Metairie, La. • The New Orleans Saints can only hope safety Marcus Williams’ recent refusal to discuss the last play of last season isn’t a sign of mental fragility.
New Orleans is counting on Williams, a 2017 second-round draft choice from the University of Utah, to build on a largely promising rookie campaign that helped solidify the Saints’ secondary and propel the club back to the playoffs for the first time in four years.
At issue now is how Williams will move forward from the cruel way his first NFL season ended. His whiffed tackle attempt on Minnesota’s Stefon Diggs last January allowed the Vikings receiver to score a 61-yard, game-winning touchdown in the dying seconds of an NFC divisional round playoff game.
It’s a question that, for now, Williams declines to field.
“I’m not talking about last year,” Williams said after practice on Saturday.
Asked moments later if he still watches a video he promoted on social media that opens with that final play in Minnesota — which he titled “Turning my NIGHTMARE into my MOTIVATION” — Williams smiled silently and turned his gaze toward a team public relations official, who ended the interview.
Defensive backs routinely utter the refrain that players at their position must have short memories — that they must quickly forget receptions made by players they defend and focus immediately on their next opportunity to thwart a pass.
But in Williams’ case, the touchdown he couldn’t prevent in Minnesota instantly went into NFL annals as one of the more stunning and unusual endings to a playoff game in league history.
That one will be hard to forget.
Meanwhile, Williams’ decision to block a columnist for The Times-Picayune on Twitter also raises questions about how he deals with scrutiny.
Teammates, however, are quick to suggest that Williams’ performance at training camp says more about his response than anything else.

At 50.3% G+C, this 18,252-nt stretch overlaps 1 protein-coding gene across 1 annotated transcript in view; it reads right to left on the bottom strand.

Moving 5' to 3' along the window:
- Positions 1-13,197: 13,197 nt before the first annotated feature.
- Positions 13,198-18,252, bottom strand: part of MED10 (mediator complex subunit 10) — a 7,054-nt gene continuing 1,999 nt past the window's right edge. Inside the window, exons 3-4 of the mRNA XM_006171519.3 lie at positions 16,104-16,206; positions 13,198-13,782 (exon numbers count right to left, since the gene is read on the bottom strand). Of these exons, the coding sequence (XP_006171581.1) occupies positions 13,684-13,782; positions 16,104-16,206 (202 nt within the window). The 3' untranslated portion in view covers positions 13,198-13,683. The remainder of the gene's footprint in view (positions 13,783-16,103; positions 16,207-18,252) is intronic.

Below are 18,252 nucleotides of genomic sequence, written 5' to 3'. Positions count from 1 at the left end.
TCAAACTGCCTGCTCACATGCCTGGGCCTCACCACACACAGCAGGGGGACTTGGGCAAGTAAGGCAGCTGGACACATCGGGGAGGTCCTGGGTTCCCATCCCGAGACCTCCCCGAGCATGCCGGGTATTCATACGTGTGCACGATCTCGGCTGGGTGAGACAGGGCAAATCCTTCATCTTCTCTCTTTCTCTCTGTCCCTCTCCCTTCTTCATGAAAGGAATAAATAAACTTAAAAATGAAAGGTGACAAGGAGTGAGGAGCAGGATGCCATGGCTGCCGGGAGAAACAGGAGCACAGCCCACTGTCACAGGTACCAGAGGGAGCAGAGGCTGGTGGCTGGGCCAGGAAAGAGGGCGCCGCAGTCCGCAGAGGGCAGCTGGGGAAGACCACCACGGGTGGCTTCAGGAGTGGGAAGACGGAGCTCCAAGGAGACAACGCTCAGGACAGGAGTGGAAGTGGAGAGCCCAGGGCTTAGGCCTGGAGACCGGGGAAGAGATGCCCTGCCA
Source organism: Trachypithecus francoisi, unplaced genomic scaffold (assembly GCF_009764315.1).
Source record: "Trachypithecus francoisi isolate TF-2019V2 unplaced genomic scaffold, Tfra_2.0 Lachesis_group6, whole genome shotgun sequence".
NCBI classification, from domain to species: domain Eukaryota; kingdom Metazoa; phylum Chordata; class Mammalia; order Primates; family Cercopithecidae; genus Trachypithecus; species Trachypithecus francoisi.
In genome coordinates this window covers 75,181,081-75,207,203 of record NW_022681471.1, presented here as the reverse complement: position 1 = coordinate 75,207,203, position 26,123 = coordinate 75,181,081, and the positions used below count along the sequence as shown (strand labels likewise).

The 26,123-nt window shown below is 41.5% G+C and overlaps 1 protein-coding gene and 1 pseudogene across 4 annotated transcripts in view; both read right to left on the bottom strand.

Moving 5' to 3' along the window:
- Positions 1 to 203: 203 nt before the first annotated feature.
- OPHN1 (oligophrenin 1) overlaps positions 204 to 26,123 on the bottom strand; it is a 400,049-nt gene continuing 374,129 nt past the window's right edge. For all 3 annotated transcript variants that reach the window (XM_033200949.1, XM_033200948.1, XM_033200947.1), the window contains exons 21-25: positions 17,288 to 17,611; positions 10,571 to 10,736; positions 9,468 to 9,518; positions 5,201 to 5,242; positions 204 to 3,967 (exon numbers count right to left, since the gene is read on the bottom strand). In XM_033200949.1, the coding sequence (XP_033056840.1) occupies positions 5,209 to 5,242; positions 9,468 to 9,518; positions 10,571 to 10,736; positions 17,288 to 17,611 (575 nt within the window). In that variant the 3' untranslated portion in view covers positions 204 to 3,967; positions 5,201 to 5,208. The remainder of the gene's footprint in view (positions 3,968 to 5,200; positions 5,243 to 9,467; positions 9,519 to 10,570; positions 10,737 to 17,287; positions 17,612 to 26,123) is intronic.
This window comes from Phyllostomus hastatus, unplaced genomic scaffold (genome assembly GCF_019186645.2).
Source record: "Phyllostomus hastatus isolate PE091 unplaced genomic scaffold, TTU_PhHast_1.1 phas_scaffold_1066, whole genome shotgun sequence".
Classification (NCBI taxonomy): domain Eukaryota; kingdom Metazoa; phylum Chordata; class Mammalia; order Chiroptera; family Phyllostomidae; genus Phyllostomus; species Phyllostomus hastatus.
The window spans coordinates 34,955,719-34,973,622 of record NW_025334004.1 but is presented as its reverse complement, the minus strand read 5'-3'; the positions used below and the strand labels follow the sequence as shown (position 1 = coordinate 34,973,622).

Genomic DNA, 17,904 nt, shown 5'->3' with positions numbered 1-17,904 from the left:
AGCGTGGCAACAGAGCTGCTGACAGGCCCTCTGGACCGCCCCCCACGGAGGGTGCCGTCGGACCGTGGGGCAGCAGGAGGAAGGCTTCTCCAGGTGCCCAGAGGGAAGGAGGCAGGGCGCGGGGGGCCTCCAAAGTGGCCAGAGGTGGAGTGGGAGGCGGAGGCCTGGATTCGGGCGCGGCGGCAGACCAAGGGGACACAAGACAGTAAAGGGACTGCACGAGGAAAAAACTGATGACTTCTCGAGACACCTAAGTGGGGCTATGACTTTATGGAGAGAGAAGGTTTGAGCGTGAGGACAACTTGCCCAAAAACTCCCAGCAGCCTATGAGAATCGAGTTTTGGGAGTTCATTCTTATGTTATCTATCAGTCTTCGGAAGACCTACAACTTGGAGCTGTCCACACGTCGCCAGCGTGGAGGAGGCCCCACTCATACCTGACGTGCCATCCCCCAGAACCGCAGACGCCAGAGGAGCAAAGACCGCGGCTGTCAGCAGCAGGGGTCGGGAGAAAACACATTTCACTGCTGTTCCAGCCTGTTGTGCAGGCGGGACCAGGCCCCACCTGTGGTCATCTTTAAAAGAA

“The way he approaches practice, the way he approaches each meeting, the way he approaches the game — period — you can tell he doesn’t necessarily think about it, but it’s there and it drives him,” Saints defensive tackle Sheldon Rankins said. “He’s been playing out of his mind in training camp so far.
“I commend him for that,” Rankins continued. “A play of that magnitude in that game — that could derail a lot of people’s confidence and kind of make people go into the tank.”
During the first couple weeks of training camp, Williams has looked like a star in the making, closing hard on balls thrown anywhere near him. Several times, he has intercepted Drew Brees, who compared Williams to retired Baltimore Ravens safety Ed Reed, a five-time All-Pro.
“I really love everything about him as a teammate and as a young player who is just hungry to be great,” Brees said. “He is definitely a presence and a force in the deep part of the field. You have to know where he is because he’s got such good range and such good instincts.”
Coach Sean Payton appeared to make a point this offseason of deflecting blame for last season’s end away from Williams, who not only had four interceptions during the 2017 regular season, but also had another pick in the playoff game against the Vikings. While being interviewed by his daughter, Meghan, on NFL Network, Payton said his biggest regret from the playoff loss was the Saints offense’s inability to convert a third-and-1 play before kicking a go-ahead field goal with 25 seconds left. If New Orleans had gotten one more first down, Payton reasoned, the Saints’ field goal would have been attempted with virtually no time left for the Vikings to respond.
And after recent practices, Payton has been highly complimentary of Williams.
“You have seen him come back in the spring and even now in training camp, just playing at a real high level,” Payton said. “He is just continuing to get better. He is a great thinker. He is smart. Rarely on the field does he do something that you don’t want. That intelligence, along with his physical skill set, are two great traits.”
Williams does discuss the upcoming season. And in those moments, he doesn’t sound like a player overly burdened by his past.
“I just do my one-eleventh — whatever the coach tells me to do,” Williams said. “Everybody has their own job to do. You can’t be Superman out here.”